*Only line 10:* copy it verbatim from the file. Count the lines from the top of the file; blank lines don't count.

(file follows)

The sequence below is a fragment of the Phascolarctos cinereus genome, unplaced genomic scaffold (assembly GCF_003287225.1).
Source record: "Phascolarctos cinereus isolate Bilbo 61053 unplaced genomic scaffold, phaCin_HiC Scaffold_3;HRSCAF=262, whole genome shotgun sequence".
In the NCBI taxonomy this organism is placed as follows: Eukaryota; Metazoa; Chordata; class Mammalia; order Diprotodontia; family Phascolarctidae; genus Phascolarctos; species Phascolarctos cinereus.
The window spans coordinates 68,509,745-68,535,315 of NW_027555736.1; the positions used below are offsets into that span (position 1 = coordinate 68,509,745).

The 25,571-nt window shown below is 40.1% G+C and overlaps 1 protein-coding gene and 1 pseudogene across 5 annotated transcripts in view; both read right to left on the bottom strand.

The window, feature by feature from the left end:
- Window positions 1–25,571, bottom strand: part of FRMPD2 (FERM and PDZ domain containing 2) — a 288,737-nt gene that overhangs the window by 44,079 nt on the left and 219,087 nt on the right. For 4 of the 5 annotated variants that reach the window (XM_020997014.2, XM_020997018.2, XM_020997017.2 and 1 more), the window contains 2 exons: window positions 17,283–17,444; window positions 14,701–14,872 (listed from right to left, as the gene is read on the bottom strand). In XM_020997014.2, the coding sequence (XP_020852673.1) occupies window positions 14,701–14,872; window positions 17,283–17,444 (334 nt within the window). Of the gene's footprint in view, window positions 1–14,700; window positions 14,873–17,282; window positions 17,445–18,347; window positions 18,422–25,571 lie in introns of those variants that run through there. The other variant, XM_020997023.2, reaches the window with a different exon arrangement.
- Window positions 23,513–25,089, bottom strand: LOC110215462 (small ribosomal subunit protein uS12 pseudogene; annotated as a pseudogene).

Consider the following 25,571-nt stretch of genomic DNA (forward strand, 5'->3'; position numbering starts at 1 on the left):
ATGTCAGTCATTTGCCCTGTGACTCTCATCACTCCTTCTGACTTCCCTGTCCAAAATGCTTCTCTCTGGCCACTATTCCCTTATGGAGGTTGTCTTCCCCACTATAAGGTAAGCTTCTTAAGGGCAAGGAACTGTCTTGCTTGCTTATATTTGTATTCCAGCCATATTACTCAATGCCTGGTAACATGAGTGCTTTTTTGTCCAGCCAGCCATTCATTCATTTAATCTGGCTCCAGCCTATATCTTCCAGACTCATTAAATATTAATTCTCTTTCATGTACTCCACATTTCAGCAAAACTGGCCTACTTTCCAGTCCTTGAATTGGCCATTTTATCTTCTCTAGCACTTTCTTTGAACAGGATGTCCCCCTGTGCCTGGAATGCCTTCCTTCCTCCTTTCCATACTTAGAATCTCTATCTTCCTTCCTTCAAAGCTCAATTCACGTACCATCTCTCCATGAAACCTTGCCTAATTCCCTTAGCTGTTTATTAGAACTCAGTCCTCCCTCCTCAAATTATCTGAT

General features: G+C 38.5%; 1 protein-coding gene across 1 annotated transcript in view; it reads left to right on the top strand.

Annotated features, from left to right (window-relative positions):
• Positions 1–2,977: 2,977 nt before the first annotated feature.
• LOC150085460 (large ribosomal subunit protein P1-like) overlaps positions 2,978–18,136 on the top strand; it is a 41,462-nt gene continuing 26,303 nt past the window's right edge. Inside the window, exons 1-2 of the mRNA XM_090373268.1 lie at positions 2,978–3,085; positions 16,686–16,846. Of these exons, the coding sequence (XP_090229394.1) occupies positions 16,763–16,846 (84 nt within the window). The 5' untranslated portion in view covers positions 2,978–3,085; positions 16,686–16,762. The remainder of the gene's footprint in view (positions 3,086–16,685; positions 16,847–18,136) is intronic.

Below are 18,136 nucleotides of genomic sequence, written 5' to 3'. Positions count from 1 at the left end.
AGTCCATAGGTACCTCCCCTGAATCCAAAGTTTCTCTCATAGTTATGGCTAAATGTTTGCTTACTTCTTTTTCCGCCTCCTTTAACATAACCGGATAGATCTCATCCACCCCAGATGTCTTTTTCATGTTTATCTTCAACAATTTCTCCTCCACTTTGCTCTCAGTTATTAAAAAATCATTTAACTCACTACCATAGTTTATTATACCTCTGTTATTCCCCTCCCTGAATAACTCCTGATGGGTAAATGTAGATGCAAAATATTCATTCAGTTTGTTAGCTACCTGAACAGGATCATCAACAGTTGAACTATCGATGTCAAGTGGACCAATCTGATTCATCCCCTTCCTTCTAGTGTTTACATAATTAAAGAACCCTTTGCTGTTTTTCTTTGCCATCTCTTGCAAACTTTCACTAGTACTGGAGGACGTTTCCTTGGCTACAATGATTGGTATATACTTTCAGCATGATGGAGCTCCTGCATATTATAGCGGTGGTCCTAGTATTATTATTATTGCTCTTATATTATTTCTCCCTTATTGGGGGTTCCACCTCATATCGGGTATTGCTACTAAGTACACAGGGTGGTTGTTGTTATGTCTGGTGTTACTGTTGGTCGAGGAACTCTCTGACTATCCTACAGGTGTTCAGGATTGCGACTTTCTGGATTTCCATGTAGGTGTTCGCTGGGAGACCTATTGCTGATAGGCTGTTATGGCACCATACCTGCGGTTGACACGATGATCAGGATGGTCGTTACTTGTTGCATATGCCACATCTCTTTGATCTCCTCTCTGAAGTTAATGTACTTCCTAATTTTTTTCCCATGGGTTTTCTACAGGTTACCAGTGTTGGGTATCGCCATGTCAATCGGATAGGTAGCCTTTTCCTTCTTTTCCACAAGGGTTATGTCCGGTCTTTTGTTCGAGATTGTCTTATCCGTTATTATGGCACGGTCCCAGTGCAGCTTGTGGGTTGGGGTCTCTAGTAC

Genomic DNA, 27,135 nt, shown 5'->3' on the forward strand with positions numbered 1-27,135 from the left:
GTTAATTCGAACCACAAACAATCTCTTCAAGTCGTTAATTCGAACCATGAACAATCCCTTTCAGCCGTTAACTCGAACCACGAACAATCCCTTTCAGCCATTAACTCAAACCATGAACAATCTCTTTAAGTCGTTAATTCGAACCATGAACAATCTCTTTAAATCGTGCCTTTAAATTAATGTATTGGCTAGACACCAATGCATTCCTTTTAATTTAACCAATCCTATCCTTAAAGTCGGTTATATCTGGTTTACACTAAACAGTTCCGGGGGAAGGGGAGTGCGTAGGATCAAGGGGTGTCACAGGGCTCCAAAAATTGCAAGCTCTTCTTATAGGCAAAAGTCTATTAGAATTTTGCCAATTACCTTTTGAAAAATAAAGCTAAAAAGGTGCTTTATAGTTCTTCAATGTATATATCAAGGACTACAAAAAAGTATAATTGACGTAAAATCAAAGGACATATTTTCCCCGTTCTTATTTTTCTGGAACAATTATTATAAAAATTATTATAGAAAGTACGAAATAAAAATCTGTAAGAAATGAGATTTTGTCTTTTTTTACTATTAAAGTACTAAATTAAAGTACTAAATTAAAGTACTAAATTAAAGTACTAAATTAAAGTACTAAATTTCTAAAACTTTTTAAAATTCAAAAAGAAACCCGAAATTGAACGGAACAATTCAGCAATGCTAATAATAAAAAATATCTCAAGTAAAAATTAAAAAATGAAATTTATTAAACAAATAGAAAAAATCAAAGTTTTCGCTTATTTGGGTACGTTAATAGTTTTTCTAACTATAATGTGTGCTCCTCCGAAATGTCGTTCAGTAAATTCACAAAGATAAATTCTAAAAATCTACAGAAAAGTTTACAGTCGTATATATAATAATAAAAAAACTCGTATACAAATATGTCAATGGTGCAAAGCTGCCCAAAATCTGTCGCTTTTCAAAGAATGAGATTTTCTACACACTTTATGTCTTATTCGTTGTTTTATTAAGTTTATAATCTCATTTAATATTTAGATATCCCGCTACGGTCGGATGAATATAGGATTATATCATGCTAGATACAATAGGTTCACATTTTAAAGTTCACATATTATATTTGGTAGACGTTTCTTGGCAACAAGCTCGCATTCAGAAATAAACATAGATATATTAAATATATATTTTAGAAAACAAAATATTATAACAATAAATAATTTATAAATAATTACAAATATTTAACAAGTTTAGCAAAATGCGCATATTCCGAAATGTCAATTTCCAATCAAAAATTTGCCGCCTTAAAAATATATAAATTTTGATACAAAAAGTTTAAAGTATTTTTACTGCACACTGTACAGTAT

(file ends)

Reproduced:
ATGTCAGTCATTTGCCCTGTGACTCTCATCACTCCTTCTGACTTCCCTGTCCAAAATGCTTCTCTCTGGCCACTATTCCCTTATGGAGGTTGTCTTCCCCACTATAAGGTAAGCTTCTTAAGGGCAAGGAACTGTCTTGCTTGCTTATATTTGTATTCCAGCCATATTACTCAATGCCTGGTAACATGAGTGCTTTTTTGTCCAGCCAGCCATTCATTCATTTAATCTGGCTCCAGCCTATATCTTCCAGACTCATTAAATATTAATTCTCTTTCATGTACTCCACATTTCAGCAAAACTGGCCTACTTTCCAGTCCTTGAATTGGCCATTTTATCTTCTCTAGCACTTTCTTTGAACAGGATGTCCCCCTGTGCCTGGAATGCCTTCCTTCCTCCTTTCCATACTTAGAATCTCTATCTTCCTTCCTTCAAAGCTCAATTCACGTACCATCTCTCCATGAAACCTTGCCTAATTCCCTTAGCTGTTTATTAGAACTCAGTCCTCCCTCCTCAAATTATCTGAT